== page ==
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Graphic from the LA Times article, “Billions spent, but fewer people are using public transportation in Southern California”

Incentivizing Driving is the Enemy

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Parking near Santa Monica Beach

The lack of mass transit alternatives is not what drives commuters to get behind the wheel, but the convenience of driving. Unlike other dense cities such as New York or San Francisco, Los Angeles provides ample parking for its drivers. A 2015 study in the Journal of the American Planning Association found that “14 percent of incorporated land in Los Angeles County is committed to parking.” This translates to 18.6 million parking spaces, or 138 percent more spaces than people. Jeff Wattenhofer of Curbed Los Angeles argues, “the perception that there will always be available parking leads drivers to neglect public transportation options, contributing to traffic, as well as to the increase in pollution caused by circling the block in search of a spot.”

Other cities, such as San Francisco, have developed in ways that actively discourage commuting by car. Driving to work in San Francisco is more expensive and time-consuming than taking public transit. While a one-way fare for Muni costs $2.25 and lasts for 90 minutes of continued use for transfers, daily parking in downtown can run anywhere from $10 to $51. The city also created twenty-nine permit parking zones to limit street parking, which generates $10.2 million in revenue per year. The number of commutes made by car in S.F. is diluted by restrictions on driving. The U.S. Census Bureau reports that in 2015, only 35.3 percent of San Francisco commuters drive alone to work compared to the 34.7 percent of commuters that take public transit (along with the 10.4 percent that walk, 6.5 percent that carpool, and 4.3 percent that bike).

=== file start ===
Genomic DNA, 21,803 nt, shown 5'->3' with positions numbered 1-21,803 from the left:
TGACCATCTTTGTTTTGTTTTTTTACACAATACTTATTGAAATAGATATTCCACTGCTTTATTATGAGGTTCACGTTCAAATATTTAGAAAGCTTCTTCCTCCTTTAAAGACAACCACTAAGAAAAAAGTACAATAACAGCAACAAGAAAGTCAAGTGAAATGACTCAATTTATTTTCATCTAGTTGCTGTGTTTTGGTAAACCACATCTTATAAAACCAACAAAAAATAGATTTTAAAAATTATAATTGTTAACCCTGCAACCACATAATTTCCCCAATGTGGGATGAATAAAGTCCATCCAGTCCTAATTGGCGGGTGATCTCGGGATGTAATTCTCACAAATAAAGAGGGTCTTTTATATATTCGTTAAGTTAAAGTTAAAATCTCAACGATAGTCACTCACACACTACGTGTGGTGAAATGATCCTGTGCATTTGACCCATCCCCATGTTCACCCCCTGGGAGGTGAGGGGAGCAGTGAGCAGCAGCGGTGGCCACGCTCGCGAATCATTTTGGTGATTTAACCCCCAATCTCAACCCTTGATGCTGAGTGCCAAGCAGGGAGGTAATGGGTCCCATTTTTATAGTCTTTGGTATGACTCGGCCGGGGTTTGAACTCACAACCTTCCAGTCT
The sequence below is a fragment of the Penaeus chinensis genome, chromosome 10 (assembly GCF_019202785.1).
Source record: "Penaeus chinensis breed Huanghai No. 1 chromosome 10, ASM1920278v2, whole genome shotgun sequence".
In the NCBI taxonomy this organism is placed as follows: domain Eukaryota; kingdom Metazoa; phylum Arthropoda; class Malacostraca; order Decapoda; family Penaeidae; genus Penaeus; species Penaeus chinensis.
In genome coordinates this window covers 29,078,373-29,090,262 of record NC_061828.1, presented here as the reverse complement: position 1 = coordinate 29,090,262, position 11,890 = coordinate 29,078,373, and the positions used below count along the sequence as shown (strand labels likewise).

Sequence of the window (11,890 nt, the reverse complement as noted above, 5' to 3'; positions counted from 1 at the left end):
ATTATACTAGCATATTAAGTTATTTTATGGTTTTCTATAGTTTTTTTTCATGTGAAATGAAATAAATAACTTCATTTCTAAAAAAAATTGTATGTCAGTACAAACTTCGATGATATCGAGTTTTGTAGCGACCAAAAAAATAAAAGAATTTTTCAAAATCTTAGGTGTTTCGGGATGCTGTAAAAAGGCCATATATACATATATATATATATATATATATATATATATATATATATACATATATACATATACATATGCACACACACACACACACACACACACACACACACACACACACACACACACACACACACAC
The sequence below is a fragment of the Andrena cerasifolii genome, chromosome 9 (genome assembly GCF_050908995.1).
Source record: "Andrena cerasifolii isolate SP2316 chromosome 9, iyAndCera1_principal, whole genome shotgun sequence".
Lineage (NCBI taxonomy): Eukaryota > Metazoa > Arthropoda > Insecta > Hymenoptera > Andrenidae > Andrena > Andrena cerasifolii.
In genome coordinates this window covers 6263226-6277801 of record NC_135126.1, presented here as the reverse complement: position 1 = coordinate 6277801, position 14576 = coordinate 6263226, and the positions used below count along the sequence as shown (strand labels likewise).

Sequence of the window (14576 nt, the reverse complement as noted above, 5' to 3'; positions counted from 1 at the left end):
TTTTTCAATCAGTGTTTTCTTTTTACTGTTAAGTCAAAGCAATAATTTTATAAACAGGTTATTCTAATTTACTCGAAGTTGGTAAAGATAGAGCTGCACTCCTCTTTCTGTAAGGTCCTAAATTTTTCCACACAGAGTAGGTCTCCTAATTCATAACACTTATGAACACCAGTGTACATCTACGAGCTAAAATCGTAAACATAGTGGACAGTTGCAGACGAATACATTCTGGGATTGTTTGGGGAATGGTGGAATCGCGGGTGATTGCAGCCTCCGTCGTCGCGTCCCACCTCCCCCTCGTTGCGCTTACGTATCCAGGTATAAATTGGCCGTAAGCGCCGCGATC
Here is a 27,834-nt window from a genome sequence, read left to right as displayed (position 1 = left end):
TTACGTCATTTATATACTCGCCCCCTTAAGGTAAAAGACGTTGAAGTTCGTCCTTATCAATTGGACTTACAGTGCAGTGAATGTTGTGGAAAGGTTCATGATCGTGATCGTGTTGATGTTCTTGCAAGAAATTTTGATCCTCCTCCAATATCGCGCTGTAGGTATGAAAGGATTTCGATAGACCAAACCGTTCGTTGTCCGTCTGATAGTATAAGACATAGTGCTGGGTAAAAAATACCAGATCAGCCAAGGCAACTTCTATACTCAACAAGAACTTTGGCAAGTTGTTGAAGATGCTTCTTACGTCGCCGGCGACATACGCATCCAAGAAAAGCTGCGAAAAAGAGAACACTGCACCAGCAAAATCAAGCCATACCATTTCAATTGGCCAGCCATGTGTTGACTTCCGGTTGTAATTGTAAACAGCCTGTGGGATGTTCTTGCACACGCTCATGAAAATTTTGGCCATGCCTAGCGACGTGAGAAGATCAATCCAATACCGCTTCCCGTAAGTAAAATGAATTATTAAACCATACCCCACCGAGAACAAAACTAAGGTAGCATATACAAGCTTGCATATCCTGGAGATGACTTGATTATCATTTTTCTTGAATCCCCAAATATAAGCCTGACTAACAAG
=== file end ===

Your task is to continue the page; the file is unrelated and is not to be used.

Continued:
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San Francisco, CA

A Coordinated Effort is the Key